Adversaries have evolved to target financial organizations in a new, effective way, introducing the cyber puppeteer kit. While cyber puppeteer kits are often confused with phishing kits, there is an important difference. Cyber puppeteer kits are more personalized, interactive and successful than the traditional phishing kit. This makes them a substantial threat to an organization’s employees, customers, critical assets and more. ZeroFox’s Senior Threat Researcher, Chris Bayliss, led a webinar on the topic to aid security practitioners in breaking down what a puppeteer kit is and how to thwart an attack before severe and irreparable damage is done. In this post, we will highlight some key takeaways and insights that Chris shared in his presentation. Be sure to take a deeper dive and watch on-demand for more.
Cyber Puppeteer Kits vs. Phishing Kits
Defining Phishing Kits
As referenced in our review of ZeroFox Senior Director of Threat Intelligence, Zack Allen’s 2021 RSA Conference presentation “My Phishing Kit Burnbook,” a phishing kit is sold and traded online across the dark web, deep web, social media sites and forums. These kits have varying levels of features much like a SaaS product. They have gained traction and become popular because they offer a high return on investment for threat actors.
The screenshots above show examples of extracted phishing kits that look similar in construction. However, once deployed, they target completely separate brands with unique workflows. Regardless of how advanced or modular these phishing kits are, they are all designed to allow less sophisticated threat actors to simply copy the content to a web host and begin phishing very quickly.
Defining Cyber Puppeteer Kits
With this baseline understanding of a phishing kit, let’s take a closer look at cyber puppeteer kits and what makes them different. A cyber puppeteer kit, also referenced as “live panels” among the threat actors that operate them, is a new breed of phishing kit designed almost exclusively to facilitate phishing attacks against the financial services industry.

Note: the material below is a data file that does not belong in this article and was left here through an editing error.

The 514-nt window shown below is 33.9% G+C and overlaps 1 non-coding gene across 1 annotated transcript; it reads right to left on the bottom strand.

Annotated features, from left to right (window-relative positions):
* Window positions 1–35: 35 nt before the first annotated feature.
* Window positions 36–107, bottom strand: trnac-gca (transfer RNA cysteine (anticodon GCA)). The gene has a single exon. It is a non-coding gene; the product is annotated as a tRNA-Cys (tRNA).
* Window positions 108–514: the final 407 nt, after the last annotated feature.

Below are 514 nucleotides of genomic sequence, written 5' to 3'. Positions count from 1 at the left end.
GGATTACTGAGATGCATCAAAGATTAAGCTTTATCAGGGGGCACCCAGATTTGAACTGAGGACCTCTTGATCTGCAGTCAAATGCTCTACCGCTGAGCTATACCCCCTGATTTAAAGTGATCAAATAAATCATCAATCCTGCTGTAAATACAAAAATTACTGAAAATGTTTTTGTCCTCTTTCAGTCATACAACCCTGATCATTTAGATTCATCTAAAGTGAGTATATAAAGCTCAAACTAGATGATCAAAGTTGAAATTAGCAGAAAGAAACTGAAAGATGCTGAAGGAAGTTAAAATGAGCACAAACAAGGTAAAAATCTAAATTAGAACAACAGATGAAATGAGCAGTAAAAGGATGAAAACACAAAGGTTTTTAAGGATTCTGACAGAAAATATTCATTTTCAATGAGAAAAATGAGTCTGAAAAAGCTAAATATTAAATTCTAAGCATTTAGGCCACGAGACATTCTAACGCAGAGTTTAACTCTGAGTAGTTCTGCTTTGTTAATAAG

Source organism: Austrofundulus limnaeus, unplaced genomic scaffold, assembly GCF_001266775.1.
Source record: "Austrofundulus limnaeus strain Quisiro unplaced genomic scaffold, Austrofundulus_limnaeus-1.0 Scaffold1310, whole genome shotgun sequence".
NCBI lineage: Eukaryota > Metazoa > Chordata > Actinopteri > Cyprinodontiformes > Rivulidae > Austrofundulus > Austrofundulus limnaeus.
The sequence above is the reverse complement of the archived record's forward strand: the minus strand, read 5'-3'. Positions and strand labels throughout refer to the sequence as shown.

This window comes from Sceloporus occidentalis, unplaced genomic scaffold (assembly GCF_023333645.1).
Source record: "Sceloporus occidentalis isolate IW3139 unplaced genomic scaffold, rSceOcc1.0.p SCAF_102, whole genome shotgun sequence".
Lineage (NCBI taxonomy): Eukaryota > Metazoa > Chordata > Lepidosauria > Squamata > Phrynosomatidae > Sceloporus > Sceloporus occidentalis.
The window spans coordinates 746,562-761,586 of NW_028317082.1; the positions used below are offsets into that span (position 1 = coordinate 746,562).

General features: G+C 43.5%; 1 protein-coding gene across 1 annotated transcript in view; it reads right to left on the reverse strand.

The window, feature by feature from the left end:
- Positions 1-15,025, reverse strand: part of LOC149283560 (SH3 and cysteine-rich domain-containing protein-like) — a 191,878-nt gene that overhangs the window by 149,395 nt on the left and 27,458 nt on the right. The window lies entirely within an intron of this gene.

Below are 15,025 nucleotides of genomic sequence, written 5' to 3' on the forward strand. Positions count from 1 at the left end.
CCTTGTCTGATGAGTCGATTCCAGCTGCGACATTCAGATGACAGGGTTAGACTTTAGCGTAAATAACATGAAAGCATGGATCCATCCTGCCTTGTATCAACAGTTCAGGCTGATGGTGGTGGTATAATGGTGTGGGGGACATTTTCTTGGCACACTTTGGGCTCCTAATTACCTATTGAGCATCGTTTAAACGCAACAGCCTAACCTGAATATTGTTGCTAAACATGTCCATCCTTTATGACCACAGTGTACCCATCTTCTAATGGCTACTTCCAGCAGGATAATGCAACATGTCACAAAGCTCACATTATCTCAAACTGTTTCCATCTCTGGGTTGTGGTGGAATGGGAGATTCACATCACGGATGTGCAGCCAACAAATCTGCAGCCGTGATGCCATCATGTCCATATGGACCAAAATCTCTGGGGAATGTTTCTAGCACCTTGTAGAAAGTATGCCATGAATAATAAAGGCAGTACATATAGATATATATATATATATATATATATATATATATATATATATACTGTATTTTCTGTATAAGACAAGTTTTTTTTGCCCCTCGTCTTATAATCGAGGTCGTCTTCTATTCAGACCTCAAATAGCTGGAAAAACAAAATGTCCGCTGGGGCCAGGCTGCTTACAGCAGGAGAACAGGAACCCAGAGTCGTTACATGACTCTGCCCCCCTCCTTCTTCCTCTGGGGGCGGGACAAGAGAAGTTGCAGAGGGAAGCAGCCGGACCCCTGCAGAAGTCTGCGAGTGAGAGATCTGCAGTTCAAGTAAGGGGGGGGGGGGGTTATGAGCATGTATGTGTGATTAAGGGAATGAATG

They are called cyber “puppeteer” kits because the workflows of these kits are unlike any other. They are advanced, very dynamic, and require live interaction between the victim and the threat actor. Here the threat actor is essentially “pulling strings” of the victim, guiding them through a series of pages to unwittingly authorize access to their account.
The operator controls puppeteer kits through an administrative dashboard that they log into. This dashboard will notify the operator of new visitors to their phishing site and allow them to manually dictate what the victim should be prompted for in order to enable the attacker to gain complete access. During the victim workflow, the attacker takes the provided information and directly logs into the legitimate online banking platform, echoing back any security questions to the victim for them to answer. As this is near real-time, the operators can prompt the victim for whatever information they need, as many times as they require. This allows criminals to get around additional authentication steps such as SMS-based two-factor authentication, one-time password token and device verification.